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First sign these are horrible neighbors:  didn’t even bake cookies.

So the neighbors are special people who reveal the charming story of how the shady old house belonged to the Dagmars, who owned and operated a funeral home (naturally).  They were driven out of town by the locals after it turned out they sold the bodies of the deceased and cremated empty caskets.  All of this is punctuated by dead giveaway lines like “It’s been 30 years since we’ve had fresh souls in the house” and “It’s still Dagmar’s house,” along with a note that straight up tells the new owners to get out.

In an ill-advised decision to bring more people into the line of fire, Anne invites her son’s college roommate and his family to the house.  The parents, May and Jacob, believe they have a major connection to the spirit world.  Perhaps they’ll be able to reach Bobby?

However, it becomes clear pretty quickly that whatever is in the house is most definitely not Bobby.  Sadly, for the poor contractor who comes to take care of that freshly cremated smell, this realization comes too late.  He becomes our first victim of creepy burnt to a crisp ghost/demon that lurks in the basement.

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Séances are all good fun until someone loses an eye…

So things aren’t off to a great start when the local bar is called Buffalo Bill’s Lounge.  Presumably after the outlaw rather than the women’s skin DIY-er, but still.  The family arrives, and it turns out that being a skeptic isn’t enough to save you in this scenario.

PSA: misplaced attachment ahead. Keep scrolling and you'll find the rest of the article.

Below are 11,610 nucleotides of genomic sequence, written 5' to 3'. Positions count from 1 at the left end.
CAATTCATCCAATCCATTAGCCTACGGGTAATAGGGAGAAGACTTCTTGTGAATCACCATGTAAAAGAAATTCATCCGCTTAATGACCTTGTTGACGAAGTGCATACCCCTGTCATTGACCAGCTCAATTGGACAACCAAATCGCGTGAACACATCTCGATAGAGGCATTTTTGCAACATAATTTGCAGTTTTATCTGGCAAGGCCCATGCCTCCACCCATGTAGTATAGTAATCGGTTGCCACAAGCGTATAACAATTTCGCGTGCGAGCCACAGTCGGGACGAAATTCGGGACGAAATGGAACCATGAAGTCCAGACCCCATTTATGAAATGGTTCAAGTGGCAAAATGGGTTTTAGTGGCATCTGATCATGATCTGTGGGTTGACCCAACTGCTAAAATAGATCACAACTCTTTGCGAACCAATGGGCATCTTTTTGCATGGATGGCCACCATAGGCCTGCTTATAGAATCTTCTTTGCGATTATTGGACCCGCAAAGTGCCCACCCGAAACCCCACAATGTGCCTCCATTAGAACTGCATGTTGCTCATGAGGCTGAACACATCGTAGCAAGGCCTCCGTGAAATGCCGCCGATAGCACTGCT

By the time the group gets around to holding a séance, their ranks have thinned considerably.  With about 20 minutes or so left, our rather slow burning film takes a turn for the violently gory, which feels somehow satisfying and jarring at the same time.  Word of advice:  don’t watch this while eating dinner.

The Rating:

3/5 Pink Panther Heads

Eh, I don’t know, I just wasn’t feeling this one.  It took me a long time to get invested in this, and I didn’t really ever care what happened to the characters.  However, major props to the neighbor with his Scooby Doo routine, who was the highlight of the film to me.  I did also enjoy the incredibly gory finale even if there were some truly nauseating moments.  The ’70s setting was a nice tribute to classic slasher films and provided a surprising amount of period detail.

On the other hand, some really cliché lines of dialogue about all of the death and darkness tended to take me right out of the creepiness.  Not a bad film overall, but I was hoping to feel more engaged with it.